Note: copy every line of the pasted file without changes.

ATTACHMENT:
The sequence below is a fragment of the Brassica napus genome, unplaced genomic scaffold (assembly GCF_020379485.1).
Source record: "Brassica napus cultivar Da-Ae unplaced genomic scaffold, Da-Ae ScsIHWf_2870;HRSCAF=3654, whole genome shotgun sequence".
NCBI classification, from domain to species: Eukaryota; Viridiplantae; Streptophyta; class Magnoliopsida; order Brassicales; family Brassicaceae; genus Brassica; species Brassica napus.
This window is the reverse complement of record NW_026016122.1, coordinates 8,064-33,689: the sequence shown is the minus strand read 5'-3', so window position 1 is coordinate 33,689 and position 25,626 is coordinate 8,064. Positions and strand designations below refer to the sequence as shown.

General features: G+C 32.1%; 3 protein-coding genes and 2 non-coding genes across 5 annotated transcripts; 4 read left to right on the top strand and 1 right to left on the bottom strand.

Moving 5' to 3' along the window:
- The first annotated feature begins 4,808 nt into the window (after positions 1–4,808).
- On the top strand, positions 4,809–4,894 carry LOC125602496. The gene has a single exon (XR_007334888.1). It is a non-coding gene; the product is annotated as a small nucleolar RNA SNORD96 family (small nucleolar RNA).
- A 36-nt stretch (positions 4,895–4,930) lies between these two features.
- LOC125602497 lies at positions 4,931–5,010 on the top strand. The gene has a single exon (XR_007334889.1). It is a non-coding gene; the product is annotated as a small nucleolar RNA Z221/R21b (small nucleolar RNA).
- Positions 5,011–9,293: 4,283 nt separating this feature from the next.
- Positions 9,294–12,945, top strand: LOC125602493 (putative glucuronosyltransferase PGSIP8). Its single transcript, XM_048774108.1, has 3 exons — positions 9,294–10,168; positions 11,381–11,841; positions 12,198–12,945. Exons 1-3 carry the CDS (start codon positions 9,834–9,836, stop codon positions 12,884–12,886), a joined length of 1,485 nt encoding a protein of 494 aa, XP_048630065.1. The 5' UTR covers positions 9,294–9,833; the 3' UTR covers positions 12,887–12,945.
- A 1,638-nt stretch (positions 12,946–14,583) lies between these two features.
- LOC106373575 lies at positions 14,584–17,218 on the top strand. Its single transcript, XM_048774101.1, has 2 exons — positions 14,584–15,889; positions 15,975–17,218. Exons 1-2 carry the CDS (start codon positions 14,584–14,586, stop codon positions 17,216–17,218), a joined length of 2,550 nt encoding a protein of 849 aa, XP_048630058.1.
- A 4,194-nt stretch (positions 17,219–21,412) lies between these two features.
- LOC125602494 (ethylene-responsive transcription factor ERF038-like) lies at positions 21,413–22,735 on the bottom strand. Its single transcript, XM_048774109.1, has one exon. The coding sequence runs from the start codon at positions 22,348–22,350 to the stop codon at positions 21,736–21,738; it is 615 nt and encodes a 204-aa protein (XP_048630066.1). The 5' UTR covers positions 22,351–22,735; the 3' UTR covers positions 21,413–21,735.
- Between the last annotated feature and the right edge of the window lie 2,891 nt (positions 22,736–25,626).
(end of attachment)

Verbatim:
The sequence below is a fragment of the Brassica napus genome, unplaced genomic scaffold (assembly GCF_020379485.1).
Source record: "Brassica napus cultivar Da-Ae unplaced genomic scaffold, Da-Ae ScsIHWf_2870;HRSCAF=3654, whole genome shotgun sequence".
NCBI classification, from domain to species: Eukaryota; Viridiplantae; Streptophyta; class Magnoliopsida; order Brassicales; family Brassicaceae; genus Brassica; species Brassica napus.
This window is the reverse complement of record NW_026016122.1, coordinates 8,064-33,689: the sequence shown is the minus strand read 5'-3', so window position 1 is coordinate 33,689 and position 25,626 is coordinate 8,064. Positions and strand designations below refer to the sequence as shown.

General features: G+C 32.1%; 3 protein-coding genes and 2 non-coding genes across 5 annotated transcripts; 4 read left to right on the top strand and 1 right to left on the bottom strand.

Moving 5' to 3' along the window:
- The first annotated feature begins 4,808 nt into the window (after positions 1–4,808).
- On the top strand, positions 4,809–4,894 carry LOC125602496. The gene has a single exon (XR_007334888.1). It is a non-coding gene; the product is annotated as a small nucleolar RNA SNORD96 family (small nucleolar RNA).
- A 36-nt stretch (positions 4,895–4,930) lies between these two features.
- LOC125602497 lies at positions 4,931–5,010 on the top strand. The gene has a single exon (XR_007334889.1). It is a non-coding gene; the product is annotated as a small nucleolar RNA Z221/R21b (small nucleolar RNA).
- Positions 5,011–9,293: 4,283 nt separating this feature from the next.
- Positions 9,294–12,945, top strand: LOC125602493 (putative glucuronosyltransferase PGSIP8). Its single transcript, XM_048774108.1, has 3 exons — positions 9,294–10,168; positions 11,381–11,841; positions 12,198–12,945. Exons 1-3 carry the CDS (start codon positions 9,834–9,836, stop codon positions 12,884–12,886), a joined length of 1,485 nt encoding a protein of 494 aa, XP_048630065.1. The 5' UTR covers positions 9,294–9,833; the 3' UTR covers positions 12,887–12,945.
- A 1,638-nt stretch (positions 12,946–14,583) lies between these two features.
- LOC106373575 lies at positions 14,584–17,218 on the top strand. Its single transcript, XM_048774101.1, has 2 exons — positions 14,584–15,889; positions 15,975–17,218. Exons 1-2 carry the CDS (start codon positions 14,584–14,586, stop codon positions 17,216–17,218), a joined length of 2,550 nt encoding a protein of 849 aa, XP_048630058.1.
- A 4,194-nt stretch (positions 17,219–21,412) lies between these two features.
- LOC125602494 (ethylene-responsive transcription factor ERF038-like) lies at positions 21,413–22,735 on the bottom strand. Its single transcript, XM_048774109.1, has one exon. The coding sequence runs from the start codon at positions 22,348–22,350 to the stop codon at positions 21,736–21,738; it is 615 nt and encodes a 204-aa protein (XP_048630066.1). The 5' UTR covers positions 22,351–22,735; the 3' UTR covers positions 21,413–21,735.
- Between the last annotated feature and the right edge of the window lie 2,891 nt (positions 22,736–25,626).